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>Seas: ca 1 foot
>Winds 5 knots
>Temp -1.5 C ; w/ wind chill –2.9 C
>Location: Latitude 62 degrees 08.74’ S; Longitude 57 degrees 32.86 W

A large sea star was the Catch of the Day. Click on image for larger view.

4 December 2004

As you have no doubt noticed, today we have moved the north. The sun is shining and the air temperature has crept above freezing. It really is a rather pretty day.

Our work area is the Bransfield Strait on the southern side of the South Shetland Islands. We had an uneventful plankton tow this morning and we are currently steaming to the site of our first benthic sampling station.

The benthic samples collected yesterday contained several species of "irregular" sea urchins. These are sea urchins that have secondarily developed a degree of bilateral symmetry. They commonly burrow in soft sediments and have a more or less flattened profile to their endoskeleton. What is particularly interesting about these collections was the presence of species that exhibit direct development and brood their young in depressions in the skeleton of females (the so-called marsupium). Contained within these chambers we found a number of different stages of developing embryos and juveniles. These species also produce large eggs (ca. 1 mm diameter) at the cost of a reduced fecundity.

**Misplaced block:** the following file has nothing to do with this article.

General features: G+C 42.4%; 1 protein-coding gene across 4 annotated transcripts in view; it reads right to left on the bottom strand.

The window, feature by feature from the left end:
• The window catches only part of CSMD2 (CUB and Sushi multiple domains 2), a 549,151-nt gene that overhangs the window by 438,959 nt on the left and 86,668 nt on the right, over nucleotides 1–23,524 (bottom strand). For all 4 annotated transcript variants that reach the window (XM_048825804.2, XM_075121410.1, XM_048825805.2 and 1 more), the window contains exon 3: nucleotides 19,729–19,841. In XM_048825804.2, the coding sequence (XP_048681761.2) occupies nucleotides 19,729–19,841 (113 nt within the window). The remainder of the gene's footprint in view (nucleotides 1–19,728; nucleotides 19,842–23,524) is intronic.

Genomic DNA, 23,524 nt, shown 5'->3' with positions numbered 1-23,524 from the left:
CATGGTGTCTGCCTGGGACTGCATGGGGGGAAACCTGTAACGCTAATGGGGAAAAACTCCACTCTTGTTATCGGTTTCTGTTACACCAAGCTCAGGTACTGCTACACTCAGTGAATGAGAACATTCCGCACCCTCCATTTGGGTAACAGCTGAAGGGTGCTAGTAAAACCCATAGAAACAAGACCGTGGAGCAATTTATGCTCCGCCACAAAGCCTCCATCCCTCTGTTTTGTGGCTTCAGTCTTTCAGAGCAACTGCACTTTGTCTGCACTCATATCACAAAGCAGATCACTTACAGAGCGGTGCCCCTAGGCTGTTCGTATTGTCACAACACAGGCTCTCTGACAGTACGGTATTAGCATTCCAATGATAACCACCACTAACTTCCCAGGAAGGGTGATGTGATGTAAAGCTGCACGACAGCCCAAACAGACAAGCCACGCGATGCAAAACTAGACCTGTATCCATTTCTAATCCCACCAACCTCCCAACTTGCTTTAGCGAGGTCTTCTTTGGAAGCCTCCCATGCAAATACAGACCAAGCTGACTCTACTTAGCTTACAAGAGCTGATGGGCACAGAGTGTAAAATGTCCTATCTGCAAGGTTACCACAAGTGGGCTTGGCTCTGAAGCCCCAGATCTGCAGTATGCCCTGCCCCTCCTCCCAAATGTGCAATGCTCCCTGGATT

As one might predict, the maternal investment in brood protection should reduce the likelihood of mortality during the development. Sea urchins are not the only echinoderm present in our samples where females provide brood protection. We also collected a number of individuals of a sea star species that were brooding their young beneath their mouth. This species also undergoes direct development, but in this case, the adults are likely not capable feeding while they are holding a brood.

Today I am beginning a series of experiments designed to evaluate the sites of nutrient assimilation and the subsequent translocation of assimilated nutrients by pterobranchs. I will be incubating several specimens in a solution or either iron dextran (a polysaccharide) or ferritin (an iron containing protein). After each incubation period, the specimens will be treated with an acidic potassium ferrocyanide solution to visualize the presence of iron in cells. He change in the distribution of the blue reaction product as a function of time of incubation will provide insight into the patterns of nutrient distribution in these species.

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